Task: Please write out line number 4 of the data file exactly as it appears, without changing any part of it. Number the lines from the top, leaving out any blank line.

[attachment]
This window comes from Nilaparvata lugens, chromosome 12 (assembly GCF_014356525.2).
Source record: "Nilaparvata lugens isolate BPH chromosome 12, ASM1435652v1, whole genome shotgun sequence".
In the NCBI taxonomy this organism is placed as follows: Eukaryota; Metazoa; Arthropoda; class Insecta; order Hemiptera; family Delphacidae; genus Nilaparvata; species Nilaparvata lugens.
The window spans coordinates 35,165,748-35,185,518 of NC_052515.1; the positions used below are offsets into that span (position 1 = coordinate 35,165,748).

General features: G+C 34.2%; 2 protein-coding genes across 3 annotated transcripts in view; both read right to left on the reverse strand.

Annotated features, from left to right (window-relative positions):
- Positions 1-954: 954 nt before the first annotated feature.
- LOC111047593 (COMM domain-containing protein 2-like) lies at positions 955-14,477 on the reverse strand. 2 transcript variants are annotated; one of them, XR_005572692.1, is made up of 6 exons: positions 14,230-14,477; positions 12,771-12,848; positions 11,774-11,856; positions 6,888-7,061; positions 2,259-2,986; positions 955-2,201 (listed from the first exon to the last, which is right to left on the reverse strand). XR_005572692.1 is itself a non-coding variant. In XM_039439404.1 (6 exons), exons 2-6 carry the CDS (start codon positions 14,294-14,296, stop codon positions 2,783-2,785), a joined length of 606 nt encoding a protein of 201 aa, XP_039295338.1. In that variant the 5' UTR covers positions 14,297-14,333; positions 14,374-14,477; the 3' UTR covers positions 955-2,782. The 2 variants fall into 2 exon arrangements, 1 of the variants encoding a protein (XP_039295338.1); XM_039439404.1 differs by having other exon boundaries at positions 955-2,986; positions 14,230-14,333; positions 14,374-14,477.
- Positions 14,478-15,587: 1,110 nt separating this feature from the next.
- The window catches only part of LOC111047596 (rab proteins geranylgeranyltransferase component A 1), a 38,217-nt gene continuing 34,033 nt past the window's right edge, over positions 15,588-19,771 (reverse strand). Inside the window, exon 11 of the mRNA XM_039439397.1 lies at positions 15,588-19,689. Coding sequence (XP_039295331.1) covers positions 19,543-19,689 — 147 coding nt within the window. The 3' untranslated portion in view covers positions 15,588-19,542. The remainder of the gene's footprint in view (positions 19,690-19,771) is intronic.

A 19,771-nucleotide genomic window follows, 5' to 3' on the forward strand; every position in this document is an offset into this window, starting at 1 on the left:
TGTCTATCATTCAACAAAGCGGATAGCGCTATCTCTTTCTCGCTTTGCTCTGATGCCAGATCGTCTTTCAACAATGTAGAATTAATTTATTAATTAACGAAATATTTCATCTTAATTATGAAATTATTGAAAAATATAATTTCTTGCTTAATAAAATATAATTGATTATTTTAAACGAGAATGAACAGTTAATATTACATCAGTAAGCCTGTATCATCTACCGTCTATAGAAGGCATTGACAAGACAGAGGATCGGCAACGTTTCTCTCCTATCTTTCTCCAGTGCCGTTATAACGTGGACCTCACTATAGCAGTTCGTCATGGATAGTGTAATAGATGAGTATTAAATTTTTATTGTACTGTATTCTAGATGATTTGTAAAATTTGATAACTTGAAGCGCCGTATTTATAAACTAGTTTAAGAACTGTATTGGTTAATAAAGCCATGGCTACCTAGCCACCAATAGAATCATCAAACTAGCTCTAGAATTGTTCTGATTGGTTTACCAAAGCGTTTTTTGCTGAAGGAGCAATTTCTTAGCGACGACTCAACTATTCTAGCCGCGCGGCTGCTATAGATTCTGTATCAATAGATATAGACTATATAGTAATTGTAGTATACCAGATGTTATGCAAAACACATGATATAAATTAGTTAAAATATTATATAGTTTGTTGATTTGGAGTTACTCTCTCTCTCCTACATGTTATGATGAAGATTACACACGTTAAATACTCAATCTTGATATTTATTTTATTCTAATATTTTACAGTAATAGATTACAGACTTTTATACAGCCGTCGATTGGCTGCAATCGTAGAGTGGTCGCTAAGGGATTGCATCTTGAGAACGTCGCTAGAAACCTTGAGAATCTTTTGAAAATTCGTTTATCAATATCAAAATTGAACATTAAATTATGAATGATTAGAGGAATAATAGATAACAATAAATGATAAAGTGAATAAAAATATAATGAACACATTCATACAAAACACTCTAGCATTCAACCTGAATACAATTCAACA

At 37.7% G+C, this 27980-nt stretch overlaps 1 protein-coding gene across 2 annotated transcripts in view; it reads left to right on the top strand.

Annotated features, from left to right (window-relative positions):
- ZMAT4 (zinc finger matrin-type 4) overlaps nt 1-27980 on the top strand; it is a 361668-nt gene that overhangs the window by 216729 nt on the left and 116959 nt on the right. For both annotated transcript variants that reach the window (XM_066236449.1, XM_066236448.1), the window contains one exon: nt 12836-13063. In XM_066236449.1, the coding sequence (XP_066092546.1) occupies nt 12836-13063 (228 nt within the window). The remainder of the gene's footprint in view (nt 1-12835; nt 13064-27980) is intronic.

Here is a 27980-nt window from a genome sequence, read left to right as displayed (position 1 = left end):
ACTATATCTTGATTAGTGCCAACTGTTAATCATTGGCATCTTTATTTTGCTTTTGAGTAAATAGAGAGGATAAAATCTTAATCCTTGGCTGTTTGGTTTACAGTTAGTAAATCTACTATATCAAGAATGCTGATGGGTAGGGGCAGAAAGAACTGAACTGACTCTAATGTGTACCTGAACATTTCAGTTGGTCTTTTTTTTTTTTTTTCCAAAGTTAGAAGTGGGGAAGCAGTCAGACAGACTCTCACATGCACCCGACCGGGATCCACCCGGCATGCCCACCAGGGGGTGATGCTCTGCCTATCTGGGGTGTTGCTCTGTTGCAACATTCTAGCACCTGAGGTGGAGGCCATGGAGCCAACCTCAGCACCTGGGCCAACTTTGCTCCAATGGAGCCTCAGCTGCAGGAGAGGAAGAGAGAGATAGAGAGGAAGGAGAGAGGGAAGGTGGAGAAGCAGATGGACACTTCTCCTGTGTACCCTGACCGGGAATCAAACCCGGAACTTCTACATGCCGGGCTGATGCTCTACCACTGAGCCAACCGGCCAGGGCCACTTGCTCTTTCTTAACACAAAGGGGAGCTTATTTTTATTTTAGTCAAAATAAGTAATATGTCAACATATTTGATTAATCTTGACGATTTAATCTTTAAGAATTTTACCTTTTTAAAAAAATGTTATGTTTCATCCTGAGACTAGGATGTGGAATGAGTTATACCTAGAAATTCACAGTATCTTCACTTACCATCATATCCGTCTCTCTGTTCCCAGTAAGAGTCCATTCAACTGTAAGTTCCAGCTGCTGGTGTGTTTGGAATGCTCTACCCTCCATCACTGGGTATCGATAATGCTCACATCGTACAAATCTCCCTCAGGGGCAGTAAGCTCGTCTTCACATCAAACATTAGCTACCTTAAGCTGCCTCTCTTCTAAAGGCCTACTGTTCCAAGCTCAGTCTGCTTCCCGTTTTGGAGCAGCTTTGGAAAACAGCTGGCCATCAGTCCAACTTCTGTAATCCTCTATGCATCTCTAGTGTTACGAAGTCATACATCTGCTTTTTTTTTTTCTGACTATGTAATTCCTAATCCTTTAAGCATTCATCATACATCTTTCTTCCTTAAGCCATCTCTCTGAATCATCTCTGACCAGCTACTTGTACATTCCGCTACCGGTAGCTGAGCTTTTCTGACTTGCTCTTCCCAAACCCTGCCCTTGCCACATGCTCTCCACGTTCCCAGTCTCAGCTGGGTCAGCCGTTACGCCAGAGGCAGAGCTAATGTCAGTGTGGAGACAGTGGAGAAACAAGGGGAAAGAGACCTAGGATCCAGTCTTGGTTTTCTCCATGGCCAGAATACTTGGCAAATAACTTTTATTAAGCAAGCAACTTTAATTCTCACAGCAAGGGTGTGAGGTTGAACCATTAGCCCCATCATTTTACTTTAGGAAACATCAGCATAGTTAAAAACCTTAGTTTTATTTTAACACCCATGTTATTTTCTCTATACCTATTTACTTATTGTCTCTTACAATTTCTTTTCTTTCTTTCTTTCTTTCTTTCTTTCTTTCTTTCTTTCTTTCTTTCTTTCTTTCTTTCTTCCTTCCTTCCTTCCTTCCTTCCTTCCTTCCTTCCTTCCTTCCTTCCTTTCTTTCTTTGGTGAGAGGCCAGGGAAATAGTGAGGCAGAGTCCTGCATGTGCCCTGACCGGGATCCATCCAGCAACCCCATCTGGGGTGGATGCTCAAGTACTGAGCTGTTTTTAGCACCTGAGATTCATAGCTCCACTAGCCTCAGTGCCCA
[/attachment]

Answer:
The window spans coordinates 35,165,748-35,185,518 of NC_052515.1; the positions used below are offsets into that span (position 1 = coordinate 35,165,748).